A recent study sponsored by the National Institute on Disability and Rehabilitation Research showed that administration of daily doses of a drug commonly used to help people suffering from Parkinson's disease resulted in a small but definite improvement in the rates at which their brain injuries healed. While far from being a cure for traumatic brain injuries, these results nonetheless hold great promise in that they help identify mechanisms for more significant healing and new paths for additional research and drug development.
The results were published in the New England Journal of Medicine and describe how the use of amantadine hydrochloride produced a statistically significant improvement in the recovery rates from brain injuries. A total of 184 brain injury victims from multiple clinics around the world were administered either a placebo or daily doses of amantadine. This type of "blind" study, in which even the treating physicians don't know which patients are receiving the test medication and which are not, helps to produce results that can be evaluated for their statistical relevance. The patients were also carefully evaluated so that both groups had similar numbers of patients with similar severities of brain injury. After receiving either amantadine or the placebo for a month, all the patients in both groups were re-evaluated to determine changes in their level of consciousness and disability. As expected, most of the patients showed improvement over time, since their brain injuries were recent and normal healing processes were taking place. However, on a scale running from 0 to 29 -- from no disability to complete unresponsiveness -- those patients who received the amantadine showed a 2-point improvement over those receiving the placebo.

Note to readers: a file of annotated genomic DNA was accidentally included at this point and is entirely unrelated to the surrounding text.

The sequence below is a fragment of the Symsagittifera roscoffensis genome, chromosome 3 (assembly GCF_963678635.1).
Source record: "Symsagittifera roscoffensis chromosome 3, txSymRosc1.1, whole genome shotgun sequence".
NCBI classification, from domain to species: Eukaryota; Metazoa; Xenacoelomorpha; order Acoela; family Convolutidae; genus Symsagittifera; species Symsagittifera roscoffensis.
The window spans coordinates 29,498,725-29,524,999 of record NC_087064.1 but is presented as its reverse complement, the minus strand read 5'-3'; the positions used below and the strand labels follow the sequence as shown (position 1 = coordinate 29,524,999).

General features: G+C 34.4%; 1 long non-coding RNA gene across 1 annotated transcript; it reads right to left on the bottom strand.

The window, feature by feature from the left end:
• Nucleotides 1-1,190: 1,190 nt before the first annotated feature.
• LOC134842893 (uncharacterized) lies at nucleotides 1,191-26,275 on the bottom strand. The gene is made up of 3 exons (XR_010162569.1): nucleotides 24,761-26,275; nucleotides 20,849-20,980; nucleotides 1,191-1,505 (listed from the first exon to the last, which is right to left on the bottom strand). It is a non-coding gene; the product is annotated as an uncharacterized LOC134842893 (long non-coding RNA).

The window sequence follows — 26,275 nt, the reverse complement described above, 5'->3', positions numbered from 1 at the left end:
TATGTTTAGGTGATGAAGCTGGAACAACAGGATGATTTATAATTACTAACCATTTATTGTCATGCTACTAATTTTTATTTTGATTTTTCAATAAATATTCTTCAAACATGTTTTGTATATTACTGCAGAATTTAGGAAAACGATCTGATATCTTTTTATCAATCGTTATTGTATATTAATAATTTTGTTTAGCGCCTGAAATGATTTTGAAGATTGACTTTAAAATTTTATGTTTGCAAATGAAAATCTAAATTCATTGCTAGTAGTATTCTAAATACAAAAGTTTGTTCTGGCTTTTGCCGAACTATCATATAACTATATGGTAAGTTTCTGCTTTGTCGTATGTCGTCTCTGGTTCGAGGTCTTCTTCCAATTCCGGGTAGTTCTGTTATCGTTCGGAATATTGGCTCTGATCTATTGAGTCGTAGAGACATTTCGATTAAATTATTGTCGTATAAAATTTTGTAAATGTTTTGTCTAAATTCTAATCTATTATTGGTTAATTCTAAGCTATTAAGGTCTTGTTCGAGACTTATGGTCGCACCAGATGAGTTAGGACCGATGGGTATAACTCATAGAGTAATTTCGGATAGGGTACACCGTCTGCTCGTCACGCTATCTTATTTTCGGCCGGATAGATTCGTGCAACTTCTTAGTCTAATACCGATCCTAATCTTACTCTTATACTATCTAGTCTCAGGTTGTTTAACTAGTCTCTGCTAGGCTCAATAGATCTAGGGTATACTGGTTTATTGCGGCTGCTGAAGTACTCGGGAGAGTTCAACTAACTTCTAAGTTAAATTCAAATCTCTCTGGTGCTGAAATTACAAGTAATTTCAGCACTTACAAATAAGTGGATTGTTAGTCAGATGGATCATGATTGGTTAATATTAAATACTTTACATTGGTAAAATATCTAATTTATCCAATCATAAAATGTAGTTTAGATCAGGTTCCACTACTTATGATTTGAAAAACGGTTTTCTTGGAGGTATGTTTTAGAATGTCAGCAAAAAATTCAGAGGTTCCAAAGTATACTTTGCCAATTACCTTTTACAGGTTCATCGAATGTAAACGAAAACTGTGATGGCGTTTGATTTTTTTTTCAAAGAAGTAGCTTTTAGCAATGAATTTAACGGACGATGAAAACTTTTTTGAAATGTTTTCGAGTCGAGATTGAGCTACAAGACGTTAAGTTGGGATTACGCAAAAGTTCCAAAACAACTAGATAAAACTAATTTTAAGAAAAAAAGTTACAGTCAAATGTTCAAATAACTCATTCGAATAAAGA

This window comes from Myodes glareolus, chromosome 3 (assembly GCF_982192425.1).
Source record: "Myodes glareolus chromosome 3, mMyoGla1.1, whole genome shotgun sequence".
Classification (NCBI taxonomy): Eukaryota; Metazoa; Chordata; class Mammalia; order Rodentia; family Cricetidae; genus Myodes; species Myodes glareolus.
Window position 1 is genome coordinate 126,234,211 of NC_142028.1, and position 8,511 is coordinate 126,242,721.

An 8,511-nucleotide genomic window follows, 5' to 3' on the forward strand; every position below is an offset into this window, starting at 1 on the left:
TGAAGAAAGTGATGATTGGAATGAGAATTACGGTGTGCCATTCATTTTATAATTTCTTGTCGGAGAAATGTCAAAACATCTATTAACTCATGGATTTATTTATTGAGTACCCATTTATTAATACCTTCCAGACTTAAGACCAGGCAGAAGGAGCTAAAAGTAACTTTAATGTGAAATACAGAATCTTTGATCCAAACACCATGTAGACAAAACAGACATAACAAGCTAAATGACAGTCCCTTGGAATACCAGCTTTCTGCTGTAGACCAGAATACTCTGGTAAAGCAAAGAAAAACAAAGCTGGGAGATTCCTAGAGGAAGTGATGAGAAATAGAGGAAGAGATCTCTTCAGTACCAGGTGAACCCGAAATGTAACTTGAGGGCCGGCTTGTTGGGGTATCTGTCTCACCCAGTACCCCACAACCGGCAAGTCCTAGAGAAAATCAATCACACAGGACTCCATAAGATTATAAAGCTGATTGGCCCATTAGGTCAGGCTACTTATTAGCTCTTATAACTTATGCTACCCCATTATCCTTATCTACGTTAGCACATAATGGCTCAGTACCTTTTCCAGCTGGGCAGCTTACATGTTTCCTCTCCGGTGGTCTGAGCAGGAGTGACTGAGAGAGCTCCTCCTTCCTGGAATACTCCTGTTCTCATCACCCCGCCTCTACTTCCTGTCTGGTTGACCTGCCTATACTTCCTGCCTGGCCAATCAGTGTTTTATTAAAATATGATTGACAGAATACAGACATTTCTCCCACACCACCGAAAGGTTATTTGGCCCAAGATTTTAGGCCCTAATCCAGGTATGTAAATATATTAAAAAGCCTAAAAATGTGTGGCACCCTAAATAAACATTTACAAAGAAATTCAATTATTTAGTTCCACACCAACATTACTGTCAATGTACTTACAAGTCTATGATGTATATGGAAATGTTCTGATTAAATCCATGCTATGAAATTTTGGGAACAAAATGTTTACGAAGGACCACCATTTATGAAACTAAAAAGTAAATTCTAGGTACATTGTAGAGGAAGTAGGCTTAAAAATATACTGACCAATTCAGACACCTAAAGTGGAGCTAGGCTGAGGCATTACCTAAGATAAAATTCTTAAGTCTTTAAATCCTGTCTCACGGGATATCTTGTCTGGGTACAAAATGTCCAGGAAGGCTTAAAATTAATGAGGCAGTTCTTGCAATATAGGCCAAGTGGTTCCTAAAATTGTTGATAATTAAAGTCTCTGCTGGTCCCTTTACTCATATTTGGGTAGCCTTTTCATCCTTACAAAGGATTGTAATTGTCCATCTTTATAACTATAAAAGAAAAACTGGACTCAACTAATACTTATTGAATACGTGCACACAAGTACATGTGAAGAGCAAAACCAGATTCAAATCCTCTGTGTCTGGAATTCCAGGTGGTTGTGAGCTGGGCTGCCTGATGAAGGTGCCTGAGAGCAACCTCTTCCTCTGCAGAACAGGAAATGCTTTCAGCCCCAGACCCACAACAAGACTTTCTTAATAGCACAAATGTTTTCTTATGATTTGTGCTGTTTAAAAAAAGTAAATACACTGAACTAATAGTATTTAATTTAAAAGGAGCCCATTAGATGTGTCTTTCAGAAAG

"The main finding is that on every single behavioral domain measured, we had a higher incidence of recovery in the amantadine group than in the placebo group," said Dr. Joseph T. Giacino of the J. F. K. Johnson Rehabilitation Institute in Edison, NJ, who led the research group along with Dr. John Whyte of the Moss Rehabilitation Research Institute, in Elkins Park, PA.
Although it was long suspected that amantadine and similar drugs had a positive benefit in promoting brain injury healing, this was the first study in which the numbers of patients and the rigorousness of the study protocols were sufficient to prove this was the case. Tens of thousands of Americans live in conditions of only partial consciousness and thousands more are in complete vegetative states. Hundreds of thousands of people suffer less severe ongoing consequences of traumatic brain injuries including concussions, bleeds and strokes. Positive and definite results such as from this study offer hope to brain injury victims and their families. They also provide evidence to help bolster arguments that insurance companies should provide coverage for the cost of medications such as amantadine that have shown positive benefits.
The Law Offices of Edward A. Smith has extensive experience helping clients who have suffered the devastating effects of traumatic brain injuries. Keeping as up-to-date as possible on medical research that may hold promise for personal injury victims is critically important.